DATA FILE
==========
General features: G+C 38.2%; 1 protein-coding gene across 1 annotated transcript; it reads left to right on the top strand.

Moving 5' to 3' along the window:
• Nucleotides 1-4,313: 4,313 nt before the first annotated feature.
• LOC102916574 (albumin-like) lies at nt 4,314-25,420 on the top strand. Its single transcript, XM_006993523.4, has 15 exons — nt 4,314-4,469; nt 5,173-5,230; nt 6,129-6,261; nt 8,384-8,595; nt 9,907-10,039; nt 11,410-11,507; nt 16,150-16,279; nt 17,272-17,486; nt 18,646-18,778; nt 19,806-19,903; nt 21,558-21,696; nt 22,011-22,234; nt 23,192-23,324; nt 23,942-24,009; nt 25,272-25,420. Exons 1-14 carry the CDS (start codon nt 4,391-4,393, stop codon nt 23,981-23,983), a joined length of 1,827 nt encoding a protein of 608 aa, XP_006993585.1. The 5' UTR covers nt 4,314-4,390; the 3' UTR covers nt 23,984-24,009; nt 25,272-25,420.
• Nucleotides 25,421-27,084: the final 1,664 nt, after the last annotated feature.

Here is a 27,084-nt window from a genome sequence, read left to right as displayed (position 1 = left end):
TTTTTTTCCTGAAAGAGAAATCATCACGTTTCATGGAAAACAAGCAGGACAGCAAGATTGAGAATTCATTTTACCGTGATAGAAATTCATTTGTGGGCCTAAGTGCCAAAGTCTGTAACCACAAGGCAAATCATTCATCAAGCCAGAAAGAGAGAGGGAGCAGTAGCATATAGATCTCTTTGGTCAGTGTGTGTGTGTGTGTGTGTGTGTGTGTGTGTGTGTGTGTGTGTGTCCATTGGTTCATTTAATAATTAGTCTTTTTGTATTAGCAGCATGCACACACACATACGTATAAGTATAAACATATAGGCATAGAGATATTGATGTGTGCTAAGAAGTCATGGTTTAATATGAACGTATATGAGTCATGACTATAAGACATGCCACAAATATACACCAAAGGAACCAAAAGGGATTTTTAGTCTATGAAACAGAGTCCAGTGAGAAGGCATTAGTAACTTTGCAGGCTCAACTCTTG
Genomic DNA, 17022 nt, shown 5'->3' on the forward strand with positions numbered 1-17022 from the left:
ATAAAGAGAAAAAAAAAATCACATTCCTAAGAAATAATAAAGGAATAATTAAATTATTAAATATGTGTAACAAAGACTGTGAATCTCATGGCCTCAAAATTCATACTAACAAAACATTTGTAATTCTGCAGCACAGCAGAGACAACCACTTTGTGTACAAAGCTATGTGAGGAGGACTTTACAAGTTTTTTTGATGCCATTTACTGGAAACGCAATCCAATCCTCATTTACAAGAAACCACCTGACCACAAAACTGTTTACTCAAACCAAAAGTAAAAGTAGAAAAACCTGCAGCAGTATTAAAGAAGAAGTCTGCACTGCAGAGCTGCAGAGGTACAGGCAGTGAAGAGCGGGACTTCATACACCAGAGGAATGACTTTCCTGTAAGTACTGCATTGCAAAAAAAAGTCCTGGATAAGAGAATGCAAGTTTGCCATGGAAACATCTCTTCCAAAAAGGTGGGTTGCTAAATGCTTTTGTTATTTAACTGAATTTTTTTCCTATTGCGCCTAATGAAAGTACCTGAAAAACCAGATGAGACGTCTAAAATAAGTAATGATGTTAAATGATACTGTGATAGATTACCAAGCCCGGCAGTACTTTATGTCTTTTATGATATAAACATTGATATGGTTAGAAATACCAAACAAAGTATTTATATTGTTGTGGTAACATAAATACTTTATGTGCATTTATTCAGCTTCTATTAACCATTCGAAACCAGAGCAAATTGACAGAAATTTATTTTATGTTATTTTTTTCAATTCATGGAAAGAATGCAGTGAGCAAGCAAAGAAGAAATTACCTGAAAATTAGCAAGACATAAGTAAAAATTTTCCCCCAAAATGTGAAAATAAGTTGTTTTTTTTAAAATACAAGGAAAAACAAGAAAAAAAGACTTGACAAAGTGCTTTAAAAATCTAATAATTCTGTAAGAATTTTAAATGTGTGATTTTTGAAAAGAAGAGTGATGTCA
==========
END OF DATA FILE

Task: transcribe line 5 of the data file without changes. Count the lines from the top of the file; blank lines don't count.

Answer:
• Nucleotides 25,421-27,084: the final 1,664 nt, after the last annotated feature.